When I was a kid I loved pop-up books. We didn't keep any of my childhood pop-up treasures, probably because the tabs had torn and bits no longer popped up. Now as an adult I'm collecting them in a new guise, starting with some amazing 'paper engineering' books by Robert Sabuda and Matthew Reinhart.
I first came across the term 'paper engineering' after I bought a couple of little gift books by Robert Sabuda one Christmas. I gave Winter in White to my aunt, and kept Christmas! for myself (my aunt probably would've preferred a specifically Christmassy book, and I really wanted to keep Winter in White, but the corner of Christmas! was dinged so I couldn't give it as a gift).
Christmas! has a double-spread page for each letter in the word Christmas, including an elaborate Snowflake, Icicles hanging from a building's eaves, and a pull-along Toy horse. Winter in White has a twirling skater on a foil pond, a reindeer with ornaments dangling from its antlers, two doves tying a red ribbon, and other gorgeous moving images.
I was so taken with these that I looked for more examples of this kind of work, and thus discovered that there was such a thing as 'paper engineering'. Since then I've bought a pop-up alphabet book, ABC3-D, two books from the trilogy Encyclopedia Mythologica by Reinhart and Sabuda - Gods & Heroes, and Dragons & Monsters...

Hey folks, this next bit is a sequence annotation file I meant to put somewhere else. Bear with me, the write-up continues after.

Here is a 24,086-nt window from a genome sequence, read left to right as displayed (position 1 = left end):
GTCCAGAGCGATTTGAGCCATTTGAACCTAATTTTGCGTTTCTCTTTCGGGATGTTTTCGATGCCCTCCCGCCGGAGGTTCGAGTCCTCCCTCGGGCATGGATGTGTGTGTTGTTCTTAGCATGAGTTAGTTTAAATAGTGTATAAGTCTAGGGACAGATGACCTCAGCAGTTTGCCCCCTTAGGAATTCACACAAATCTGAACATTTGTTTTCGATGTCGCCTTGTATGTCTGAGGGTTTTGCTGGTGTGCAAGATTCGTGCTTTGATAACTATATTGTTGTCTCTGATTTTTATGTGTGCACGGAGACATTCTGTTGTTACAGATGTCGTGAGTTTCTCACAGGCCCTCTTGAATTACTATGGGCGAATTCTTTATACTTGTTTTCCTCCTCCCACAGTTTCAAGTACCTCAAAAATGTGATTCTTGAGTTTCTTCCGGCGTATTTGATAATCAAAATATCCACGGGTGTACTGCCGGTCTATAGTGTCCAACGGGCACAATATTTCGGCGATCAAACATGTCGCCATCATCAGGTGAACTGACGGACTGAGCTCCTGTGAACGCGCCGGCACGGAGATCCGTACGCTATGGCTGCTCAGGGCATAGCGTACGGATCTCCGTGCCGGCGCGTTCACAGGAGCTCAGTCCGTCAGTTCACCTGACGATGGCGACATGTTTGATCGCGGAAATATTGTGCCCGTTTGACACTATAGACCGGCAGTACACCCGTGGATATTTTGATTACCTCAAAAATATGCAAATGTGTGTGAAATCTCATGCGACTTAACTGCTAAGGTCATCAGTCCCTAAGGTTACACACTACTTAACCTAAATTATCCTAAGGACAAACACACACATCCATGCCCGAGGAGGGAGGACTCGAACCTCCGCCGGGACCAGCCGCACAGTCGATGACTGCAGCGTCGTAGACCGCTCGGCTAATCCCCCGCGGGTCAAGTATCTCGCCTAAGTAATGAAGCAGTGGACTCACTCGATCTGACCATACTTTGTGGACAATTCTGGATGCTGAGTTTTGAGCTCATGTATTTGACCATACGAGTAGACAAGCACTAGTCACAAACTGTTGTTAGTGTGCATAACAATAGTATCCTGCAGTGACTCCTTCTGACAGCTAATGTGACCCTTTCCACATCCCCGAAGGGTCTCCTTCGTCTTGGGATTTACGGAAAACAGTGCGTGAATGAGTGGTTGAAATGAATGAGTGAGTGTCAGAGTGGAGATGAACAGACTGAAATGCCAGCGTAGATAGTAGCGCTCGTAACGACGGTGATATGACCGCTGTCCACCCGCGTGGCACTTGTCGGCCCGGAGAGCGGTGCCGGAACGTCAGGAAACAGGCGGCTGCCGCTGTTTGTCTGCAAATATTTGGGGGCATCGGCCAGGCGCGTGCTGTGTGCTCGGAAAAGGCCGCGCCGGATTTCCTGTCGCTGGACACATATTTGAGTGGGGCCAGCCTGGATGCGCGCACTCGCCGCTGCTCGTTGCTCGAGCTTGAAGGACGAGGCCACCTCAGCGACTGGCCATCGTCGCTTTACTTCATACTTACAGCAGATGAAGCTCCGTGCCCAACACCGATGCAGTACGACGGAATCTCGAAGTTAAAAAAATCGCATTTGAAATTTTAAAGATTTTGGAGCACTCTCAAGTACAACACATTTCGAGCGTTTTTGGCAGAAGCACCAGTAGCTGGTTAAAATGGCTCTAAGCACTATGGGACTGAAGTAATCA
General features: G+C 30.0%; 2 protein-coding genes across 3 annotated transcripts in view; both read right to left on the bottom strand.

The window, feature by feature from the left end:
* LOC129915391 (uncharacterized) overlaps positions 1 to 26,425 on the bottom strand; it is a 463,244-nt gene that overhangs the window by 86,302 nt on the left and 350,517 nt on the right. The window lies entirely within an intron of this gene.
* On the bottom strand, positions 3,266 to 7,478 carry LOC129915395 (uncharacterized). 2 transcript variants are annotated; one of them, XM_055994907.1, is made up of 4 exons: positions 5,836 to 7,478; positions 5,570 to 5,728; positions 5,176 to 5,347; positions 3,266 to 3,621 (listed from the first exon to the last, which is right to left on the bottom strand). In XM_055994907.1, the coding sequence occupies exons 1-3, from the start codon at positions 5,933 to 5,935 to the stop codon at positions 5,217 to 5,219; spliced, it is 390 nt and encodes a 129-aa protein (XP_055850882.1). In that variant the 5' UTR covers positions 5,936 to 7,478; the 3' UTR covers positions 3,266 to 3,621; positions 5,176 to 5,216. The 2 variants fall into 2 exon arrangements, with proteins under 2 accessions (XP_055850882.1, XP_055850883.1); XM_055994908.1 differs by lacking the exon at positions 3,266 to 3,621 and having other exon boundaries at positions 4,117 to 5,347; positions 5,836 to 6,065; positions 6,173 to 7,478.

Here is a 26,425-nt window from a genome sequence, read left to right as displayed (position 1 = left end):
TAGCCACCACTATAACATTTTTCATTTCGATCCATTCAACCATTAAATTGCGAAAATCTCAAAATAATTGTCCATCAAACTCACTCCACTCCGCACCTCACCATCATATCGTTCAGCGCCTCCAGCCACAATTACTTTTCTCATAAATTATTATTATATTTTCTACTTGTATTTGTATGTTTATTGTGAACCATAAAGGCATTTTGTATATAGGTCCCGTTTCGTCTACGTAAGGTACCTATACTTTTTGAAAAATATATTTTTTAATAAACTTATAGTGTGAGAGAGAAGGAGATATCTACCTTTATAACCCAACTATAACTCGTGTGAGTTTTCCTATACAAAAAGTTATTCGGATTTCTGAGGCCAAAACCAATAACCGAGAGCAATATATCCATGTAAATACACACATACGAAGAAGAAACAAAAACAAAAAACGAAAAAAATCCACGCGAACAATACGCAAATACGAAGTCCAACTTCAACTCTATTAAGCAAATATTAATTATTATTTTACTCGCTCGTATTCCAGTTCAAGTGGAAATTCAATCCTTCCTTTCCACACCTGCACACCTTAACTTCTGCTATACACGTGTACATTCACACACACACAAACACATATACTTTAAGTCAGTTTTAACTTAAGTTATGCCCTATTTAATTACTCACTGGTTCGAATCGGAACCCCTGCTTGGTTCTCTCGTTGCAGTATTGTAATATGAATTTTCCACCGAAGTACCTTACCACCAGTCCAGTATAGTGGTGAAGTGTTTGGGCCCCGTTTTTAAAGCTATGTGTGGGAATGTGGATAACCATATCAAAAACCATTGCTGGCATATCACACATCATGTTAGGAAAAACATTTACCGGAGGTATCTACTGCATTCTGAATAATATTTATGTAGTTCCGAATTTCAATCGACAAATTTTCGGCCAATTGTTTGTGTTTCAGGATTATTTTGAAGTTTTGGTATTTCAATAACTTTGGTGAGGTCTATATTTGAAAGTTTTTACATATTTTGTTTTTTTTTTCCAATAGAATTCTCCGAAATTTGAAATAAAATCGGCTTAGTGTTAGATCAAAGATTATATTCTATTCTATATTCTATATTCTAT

Maurice Sendak's first pop-up book, Mummy? (co-created with Arthur Yorinks and Matthew Reinhardt)
a book of dots - abstract art, really - 600 Black Dots by David A. Carter,
and Snow White by Jane Ray.
And in a stroke of good fortune, I won a copy of Matthew Reinhardt's brilliant Star Wars: A Pop-up Guide to the Galaxy in a competition run by Infinitas Bookshop.
Some photos I took of my copy of Dragons & Monsters:
and a video (taken with my digital still camera) of one section of Dragons & Monsters unfolding.